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 SCI 121 - Introduction to Physics and Chemistry


This course provides an introduction to Physics and Chemistry, with an emphasis on the first one. The course starts with Newton’s laws governing the motion of objects. Well-known concepts such as work, kinetic energy and potential energy will be explained in a more precise manner. For conservative force fields these concepts will amount to the conservation of mechanical energy, which is one of the most powerful tools to describe the world around us. Newton’s laws tell us in what cases the linear momentum of a moving object is conserved (that is the case in the absence of a net external force). Similar laws can be derived for a rotating object, such as the Earth rotating around the Sun. This requires two new quantities; torque or the moment of a force, and angular momentum. Conservation of angular momentum explains why the Earth orbits around the Sun in a plane. As we will see further on in this course, angular momentum plays a fundamental role in quantum mechanics of atoms. Before making the step to Quantum Mechanics, it is necessary to discuss wave motion and how waves can interfere with each other, resulting in standing waves or in diffraction patterns. Wave motion is governed by the wave equation, which we will derive for a wave propagating along a string. Clear understanding of these classical phenomena is required in order to be able to grasp Quantum Mechanics.

The discussion on Quantum Mechanics will start with a historical overview; in order to describe black body radiation Max Planck proposed that energy comes in small little packages, in other words that energy is quantized. Albert Einstein proposed the existence of light particles, photons, in order to explain the photoelectric effect. Light has a wave character, but, apparently, light also has a particle character. This particle wave-duality was generalized by Louis de Broglie, who proposed the existence of matter waves. These concepts amount to the Heisenberg uncertainty relations, stating that it is not possible to measure simultaneously with infinitesimal precision the position and momentum of an object. In Quantum Mechanics, the motion of objects will be described in terms of wave functions, which represent a probability density function. Clas​sical physics is deterministic, we can predict what will happen. In Quantum Mechanics, on the contrary, we can only say what the probability is of an event. The tool to find the wave functions is the Schrödinger equation, which will be solved for some simple examples.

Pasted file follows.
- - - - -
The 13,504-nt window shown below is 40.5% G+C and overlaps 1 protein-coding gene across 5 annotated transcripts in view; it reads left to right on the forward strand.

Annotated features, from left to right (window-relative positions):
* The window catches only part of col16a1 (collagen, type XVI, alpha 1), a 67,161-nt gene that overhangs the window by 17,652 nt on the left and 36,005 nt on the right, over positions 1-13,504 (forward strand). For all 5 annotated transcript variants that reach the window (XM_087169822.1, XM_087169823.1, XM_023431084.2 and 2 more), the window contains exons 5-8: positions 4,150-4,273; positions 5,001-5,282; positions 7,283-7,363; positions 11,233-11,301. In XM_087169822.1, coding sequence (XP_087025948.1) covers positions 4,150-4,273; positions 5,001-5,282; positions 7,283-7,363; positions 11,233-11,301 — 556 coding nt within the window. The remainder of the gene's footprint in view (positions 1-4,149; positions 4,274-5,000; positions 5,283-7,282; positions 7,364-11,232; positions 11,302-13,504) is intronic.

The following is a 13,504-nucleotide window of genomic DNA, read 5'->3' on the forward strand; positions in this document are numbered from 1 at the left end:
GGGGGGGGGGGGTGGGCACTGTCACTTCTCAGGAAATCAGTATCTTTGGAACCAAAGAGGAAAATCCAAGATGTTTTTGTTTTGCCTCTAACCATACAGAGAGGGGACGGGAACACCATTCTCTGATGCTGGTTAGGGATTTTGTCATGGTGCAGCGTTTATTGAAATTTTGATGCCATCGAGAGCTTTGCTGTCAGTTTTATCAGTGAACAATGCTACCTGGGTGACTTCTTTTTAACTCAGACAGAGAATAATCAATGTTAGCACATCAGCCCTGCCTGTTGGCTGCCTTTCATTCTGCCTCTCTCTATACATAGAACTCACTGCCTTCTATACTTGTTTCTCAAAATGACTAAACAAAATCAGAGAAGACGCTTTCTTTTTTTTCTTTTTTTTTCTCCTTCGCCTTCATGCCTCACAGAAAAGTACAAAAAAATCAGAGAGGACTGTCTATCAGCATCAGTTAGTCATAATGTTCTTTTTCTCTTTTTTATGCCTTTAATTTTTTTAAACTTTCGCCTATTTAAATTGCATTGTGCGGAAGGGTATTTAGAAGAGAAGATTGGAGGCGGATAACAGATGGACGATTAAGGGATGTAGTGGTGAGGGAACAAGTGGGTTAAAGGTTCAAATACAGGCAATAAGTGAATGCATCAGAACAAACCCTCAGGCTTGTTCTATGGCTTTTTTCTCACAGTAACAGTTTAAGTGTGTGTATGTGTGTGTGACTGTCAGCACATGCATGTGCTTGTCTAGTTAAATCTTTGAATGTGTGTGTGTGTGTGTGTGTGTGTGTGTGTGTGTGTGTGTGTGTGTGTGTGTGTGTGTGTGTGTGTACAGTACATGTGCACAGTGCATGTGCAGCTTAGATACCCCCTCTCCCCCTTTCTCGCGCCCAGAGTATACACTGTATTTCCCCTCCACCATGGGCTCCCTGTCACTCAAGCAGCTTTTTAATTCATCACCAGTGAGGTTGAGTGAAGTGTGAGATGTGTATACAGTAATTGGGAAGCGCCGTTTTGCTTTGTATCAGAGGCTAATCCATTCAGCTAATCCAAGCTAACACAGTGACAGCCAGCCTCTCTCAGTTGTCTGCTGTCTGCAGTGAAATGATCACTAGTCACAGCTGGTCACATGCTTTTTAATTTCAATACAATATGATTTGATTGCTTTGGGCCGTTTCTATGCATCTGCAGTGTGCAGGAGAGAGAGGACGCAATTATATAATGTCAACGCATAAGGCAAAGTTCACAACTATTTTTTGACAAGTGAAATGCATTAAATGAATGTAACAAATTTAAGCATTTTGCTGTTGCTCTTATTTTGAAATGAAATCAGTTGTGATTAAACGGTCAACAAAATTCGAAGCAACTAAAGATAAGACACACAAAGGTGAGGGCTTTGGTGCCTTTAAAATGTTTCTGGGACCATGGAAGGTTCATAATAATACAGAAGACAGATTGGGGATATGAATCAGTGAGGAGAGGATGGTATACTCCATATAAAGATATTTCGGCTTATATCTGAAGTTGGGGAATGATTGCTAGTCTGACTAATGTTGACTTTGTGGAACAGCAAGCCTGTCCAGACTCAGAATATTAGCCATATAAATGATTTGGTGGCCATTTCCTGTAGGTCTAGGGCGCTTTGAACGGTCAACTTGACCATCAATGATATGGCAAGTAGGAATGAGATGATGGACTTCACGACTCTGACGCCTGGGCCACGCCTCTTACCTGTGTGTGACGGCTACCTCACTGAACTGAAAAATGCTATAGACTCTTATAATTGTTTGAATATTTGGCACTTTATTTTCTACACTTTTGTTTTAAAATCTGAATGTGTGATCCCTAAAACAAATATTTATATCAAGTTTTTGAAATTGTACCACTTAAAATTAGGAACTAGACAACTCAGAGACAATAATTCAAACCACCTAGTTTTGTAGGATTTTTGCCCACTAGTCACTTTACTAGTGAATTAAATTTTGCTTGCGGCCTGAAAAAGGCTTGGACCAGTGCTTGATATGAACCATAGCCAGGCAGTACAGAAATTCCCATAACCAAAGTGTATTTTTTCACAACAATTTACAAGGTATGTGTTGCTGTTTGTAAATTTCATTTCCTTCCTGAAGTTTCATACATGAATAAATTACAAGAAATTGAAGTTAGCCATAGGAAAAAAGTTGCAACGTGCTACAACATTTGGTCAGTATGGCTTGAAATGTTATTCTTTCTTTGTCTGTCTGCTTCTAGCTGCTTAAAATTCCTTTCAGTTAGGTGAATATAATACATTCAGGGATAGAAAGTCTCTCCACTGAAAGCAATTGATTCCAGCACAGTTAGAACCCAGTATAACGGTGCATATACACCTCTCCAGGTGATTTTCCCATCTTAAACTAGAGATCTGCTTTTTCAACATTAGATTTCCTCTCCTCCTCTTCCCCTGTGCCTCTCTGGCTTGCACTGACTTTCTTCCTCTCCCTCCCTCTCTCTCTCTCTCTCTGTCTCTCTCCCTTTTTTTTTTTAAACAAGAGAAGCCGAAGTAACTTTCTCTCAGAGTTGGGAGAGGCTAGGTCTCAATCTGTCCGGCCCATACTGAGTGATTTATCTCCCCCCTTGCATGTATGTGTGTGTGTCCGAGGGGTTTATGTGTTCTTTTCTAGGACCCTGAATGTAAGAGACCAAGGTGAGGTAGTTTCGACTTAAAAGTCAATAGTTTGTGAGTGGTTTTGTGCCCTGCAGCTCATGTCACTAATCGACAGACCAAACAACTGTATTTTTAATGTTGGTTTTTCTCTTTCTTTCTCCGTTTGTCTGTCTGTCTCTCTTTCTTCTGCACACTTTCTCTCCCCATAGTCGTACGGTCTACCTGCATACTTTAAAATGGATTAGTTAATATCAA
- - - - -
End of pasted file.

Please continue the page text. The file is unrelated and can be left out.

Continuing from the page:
Next, we will study the Bohr model of the hydrogen atom, and we will make some steps in solving the Schrödinger equation for the hydrogen atom. Using the Pauli Exclusion Principle, we can add electrons to the atoms and built the Periodic Table of Elements. The concepts we will learn from the solution of the Schrödinger equation will give us understanding of the Periodic Table of Elements. The remainder of the course will be an introduction to Chemistry. Our starting point is the Periodic Table of Elements. We will study in detail the various chemical properties of the elements. The next step is to study how molecules are formed from atoms. We will discuss different chemical bonds, and we will study how we can determine the shape of molecules. 

Dr. Ir. Richard van den Doel



The following course is required in order to take this course:

  • SCI 111 Mathematical Ideas and Methods in Contexts

Required for
This course is required in order to take the following courses:

  • SCI 221 Electromagnetism
  • SCI 222 Physical Chemistry